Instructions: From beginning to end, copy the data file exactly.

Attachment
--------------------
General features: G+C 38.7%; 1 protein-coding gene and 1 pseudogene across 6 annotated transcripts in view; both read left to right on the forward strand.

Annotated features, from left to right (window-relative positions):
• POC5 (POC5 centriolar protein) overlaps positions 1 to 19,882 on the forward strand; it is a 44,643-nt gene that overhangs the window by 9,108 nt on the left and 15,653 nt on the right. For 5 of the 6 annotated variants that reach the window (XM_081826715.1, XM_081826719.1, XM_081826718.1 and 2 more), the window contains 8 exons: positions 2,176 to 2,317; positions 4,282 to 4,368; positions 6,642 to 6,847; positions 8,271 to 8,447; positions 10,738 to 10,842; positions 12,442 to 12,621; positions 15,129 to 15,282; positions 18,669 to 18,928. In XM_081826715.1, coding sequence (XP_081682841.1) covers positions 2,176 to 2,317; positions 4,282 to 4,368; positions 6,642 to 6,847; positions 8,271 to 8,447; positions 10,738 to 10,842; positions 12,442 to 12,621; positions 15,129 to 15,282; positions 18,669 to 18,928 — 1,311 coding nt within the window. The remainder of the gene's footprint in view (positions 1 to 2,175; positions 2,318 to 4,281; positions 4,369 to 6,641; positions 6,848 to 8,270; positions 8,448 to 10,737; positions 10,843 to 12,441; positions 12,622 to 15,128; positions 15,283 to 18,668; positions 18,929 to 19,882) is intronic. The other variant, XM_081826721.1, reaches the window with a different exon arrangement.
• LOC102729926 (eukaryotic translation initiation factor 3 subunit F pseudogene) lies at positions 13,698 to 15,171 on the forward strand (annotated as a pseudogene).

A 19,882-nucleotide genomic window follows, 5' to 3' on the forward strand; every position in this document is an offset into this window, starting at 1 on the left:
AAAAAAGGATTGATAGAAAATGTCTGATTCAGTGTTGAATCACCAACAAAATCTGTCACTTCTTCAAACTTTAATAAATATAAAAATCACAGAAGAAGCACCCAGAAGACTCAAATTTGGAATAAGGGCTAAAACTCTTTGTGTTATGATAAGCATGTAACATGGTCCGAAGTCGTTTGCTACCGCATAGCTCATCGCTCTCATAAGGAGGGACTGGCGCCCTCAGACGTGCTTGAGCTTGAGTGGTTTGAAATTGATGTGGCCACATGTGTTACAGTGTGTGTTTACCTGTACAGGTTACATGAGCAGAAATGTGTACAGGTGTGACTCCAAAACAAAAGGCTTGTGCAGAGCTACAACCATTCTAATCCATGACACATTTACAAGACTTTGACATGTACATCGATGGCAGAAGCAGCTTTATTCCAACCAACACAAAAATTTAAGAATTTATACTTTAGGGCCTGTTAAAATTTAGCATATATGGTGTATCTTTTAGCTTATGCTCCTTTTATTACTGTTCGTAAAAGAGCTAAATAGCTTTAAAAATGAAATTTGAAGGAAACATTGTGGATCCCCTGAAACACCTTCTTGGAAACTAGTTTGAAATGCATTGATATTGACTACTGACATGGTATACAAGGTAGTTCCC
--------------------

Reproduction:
General features: G+C 38.7%; 1 protein-coding gene and 1 pseudogene across 6 annotated transcripts in view; both read left to right on the forward strand.

Annotated features, from left to right (window-relative positions):
• POC5 (POC5 centriolar protein) overlaps positions 1 to 19,882 on the forward strand; it is a 44,643-nt gene that overhangs the window by 9,108 nt on the left and 15,653 nt on the right. For 5 of the 6 annotated variants that reach the window (XM_081826715.1, XM_081826719.1, XM_081826718.1 and 2 more), the window contains 8 exons: positions 2,176 to 2,317; positions 4,282 to 4,368; positions 6,642 to 6,847; positions 8,271 to 8,447; positions 10,738 to 10,842; positions 12,442 to 12,621; positions 15,129 to 15,282; positions 18,669 to 18,928. In XM_081826715.1, coding sequence (XP_081682841.1) covers positions 2,176 to 2,317; positions 4,282 to 4,368; positions 6,642 to 6,847; positions 8,271 to 8,447; positions 10,738 to 10,842; positions 12,442 to 12,621; positions 15,129 to 15,282; positions 18,669 to 18,928 — 1,311 coding nt within the window. The remainder of the gene's footprint in view (positions 1 to 2,175; positions 2,318 to 4,281; positions 4,369 to 6,641; positions 6,848 to 8,270; positions 8,448 to 10,737; positions 10,843 to 12,441; positions 12,622 to 15,128; positions 15,283 to 18,668; positions 18,929 to 19,882) is intronic. The other variant, XM_081826721.1, reaches the window with a different exon arrangement.
• LOC102729926 (eukaryotic translation initiation factor 3 subunit F pseudogene) lies at positions 13,698 to 15,171 on the forward strand (annotated as a pseudogene).

A 19,882-nucleotide genomic window follows, 5' to 3' on the forward strand; every position in this document is an offset into this window, starting at 1 on the left:
AAAAAAGGATTGATAGAAAATGTCTGATTCAGTGTTGAATCACCAACAAAATCTGTCACTTCTTCAAACTTTAATAAATATAAAAATCACAGAAGAAGCACCCAGAAGACTCAAATTTGGAATAAGGGCTAAAACTCTTTGTGTTATGATAAGCATGTAACATGGTCCGAAGTCGTTTGCTACCGCATAGCTCATCGCTCTCATAAGGAGGGACTGGCGCCCTCAGACGTGCTTGAGCTTGAGTGGTTTGAAATTGATGTGGCCACATGTGTTACAGTGTGTGTTTACCTGTACAGGTTACATGAGCAGAAATGTGTACAGGTGTGACTCCAAAACAAAAGGCTTGTGCAGAGCTACAACCATTCTAATCCATGACACATTTACAAGACTTTGACATGTACATCGATGGCAGAAGCAGCTTTATTCCAACCAACACAAAAATTTAAGAATTTATACTTTAGGGCCTGTTAAAATTTAGCATATATGGTGTATCTTTTAGCTTATGCTCCTTTTATTACTGTTCGTAAAAGAGCTAAATAGCTTTAAAAATGAAATTTGAAGGAAACATTGTGGATCCCCTGAAACACCTTCTTGGAAACTAGTTTGAAATGCATTGATATTGACTACTGACATGGTATACAAGGTAGTTCCC